read-delimited sequence stream &key start end delimiter test key => position, delimited-p

Arguments and Values:

sequence---a sequence.

stream---an input stream.

start, end---bounding index designators of sequence. The defaults for start and end are 0 and nil, respectively.

delimiter---a character. It defaults to #\newline.

test---a designator for a function of two arguments that returns a generalized boolean.

key---a designator for a function of one argument, or nil.

position---an integer greater than or equal to zero, and less than or equal to the length of the sequence.

delimited-p---the result of the last invokation of test


Destructively modifies sequence by replacing elements of sequence bounded by start and end with elements read from stream.

Test is called with the actual read character, converted by applying key to it, as the first and delimiter as the second argument.

If a character is read for which (funcall test (funcall key char) delimiter) is non-nil, read-delimited terminates the copying even before reaching end of file or the end of the bounding designator.

read-delimited returns the index of the first element of sequence that was not updated as the first and the result of the last invokation of test as the second value.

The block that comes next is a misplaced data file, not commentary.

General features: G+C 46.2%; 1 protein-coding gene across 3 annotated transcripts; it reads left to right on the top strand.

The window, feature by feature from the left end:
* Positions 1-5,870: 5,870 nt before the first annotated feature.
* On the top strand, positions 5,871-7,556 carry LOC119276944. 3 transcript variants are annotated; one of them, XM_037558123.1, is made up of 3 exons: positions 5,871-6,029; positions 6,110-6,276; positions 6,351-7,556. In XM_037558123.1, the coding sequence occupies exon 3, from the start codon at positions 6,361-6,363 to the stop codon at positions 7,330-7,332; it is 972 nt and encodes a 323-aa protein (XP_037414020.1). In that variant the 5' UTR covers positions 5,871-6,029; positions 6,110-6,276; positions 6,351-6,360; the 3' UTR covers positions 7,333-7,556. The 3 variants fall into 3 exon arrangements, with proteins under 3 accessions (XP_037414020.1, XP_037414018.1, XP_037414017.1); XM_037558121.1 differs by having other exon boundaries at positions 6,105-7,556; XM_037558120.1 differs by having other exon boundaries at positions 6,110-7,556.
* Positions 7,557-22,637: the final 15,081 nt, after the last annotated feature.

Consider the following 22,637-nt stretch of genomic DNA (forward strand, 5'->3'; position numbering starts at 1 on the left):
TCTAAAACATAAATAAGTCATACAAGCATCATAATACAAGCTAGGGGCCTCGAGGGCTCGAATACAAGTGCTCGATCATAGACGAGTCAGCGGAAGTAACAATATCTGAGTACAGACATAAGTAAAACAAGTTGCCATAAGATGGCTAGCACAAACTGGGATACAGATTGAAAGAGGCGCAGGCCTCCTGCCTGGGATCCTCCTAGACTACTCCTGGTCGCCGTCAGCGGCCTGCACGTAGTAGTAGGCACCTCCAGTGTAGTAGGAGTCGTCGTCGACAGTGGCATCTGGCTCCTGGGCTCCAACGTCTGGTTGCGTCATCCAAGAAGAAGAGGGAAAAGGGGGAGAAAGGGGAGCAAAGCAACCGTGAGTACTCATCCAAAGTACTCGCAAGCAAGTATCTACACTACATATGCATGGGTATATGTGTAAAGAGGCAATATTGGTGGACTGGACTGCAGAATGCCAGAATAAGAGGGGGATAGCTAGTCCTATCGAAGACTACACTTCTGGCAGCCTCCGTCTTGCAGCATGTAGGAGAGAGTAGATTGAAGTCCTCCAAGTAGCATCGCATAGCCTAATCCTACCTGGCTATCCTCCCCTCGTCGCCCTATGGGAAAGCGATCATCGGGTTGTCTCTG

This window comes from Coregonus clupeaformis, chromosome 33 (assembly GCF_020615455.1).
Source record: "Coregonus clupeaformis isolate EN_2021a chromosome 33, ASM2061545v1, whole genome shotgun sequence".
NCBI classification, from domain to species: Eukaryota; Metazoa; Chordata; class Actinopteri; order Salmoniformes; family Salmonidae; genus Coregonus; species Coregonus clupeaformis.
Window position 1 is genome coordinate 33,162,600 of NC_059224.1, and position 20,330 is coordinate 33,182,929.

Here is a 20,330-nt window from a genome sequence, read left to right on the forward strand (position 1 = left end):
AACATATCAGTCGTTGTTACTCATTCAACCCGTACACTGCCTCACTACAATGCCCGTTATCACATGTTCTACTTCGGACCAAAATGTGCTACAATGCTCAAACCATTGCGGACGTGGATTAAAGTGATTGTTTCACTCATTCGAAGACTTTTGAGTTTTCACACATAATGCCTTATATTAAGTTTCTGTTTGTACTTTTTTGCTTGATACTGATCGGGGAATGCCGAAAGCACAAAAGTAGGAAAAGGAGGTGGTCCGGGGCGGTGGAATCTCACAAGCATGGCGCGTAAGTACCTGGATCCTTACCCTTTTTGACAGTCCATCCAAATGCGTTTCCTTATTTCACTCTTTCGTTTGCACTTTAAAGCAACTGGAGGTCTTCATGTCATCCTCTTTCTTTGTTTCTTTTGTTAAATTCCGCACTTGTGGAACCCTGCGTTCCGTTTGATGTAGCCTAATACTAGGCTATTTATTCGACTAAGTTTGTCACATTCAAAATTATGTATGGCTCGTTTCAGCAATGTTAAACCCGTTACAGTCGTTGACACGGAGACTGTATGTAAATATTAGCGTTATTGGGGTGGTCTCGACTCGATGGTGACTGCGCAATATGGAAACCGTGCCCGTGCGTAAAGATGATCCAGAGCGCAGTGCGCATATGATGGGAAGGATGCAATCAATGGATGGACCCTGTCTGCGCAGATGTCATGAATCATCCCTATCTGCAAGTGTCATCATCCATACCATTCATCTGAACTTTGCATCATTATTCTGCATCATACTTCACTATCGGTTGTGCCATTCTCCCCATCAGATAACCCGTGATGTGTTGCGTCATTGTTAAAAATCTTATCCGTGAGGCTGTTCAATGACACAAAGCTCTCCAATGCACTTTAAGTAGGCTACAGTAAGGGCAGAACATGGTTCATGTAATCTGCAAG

Sequence is destructively modified by copying successive elements into it from stream. If the end of file for stream is reached before copying all elements of the subsequence, then the extra elements near the end of sequence are not updated.

Exceptional situations:

If start and/or end are out of bounds, or if start > end, then a read-delimited-bounds-error error is signalled. This error is passed the values of start, end, and sequence, which can be read with read-delimited-bounds-error-start, read-delimited-bounds-error-end, and read-delimited-bounds-error-sequence, respectively.

Implementation notes:

This is one of the more complex utilities, and the amount of argument checking needed to do it properly is daunting. An amazing 76% of the code is spent on making sure that the bounds are valid and in order, and on what to do if they aren't. Once you remove all that, the actual function which does all the work is quite simple, and unlikely to contain bugs.

The design of this function makes it a little annoying to use, but it is more efficient. If you need something more high-level, this could be built on top of read-delimited fairly easily.

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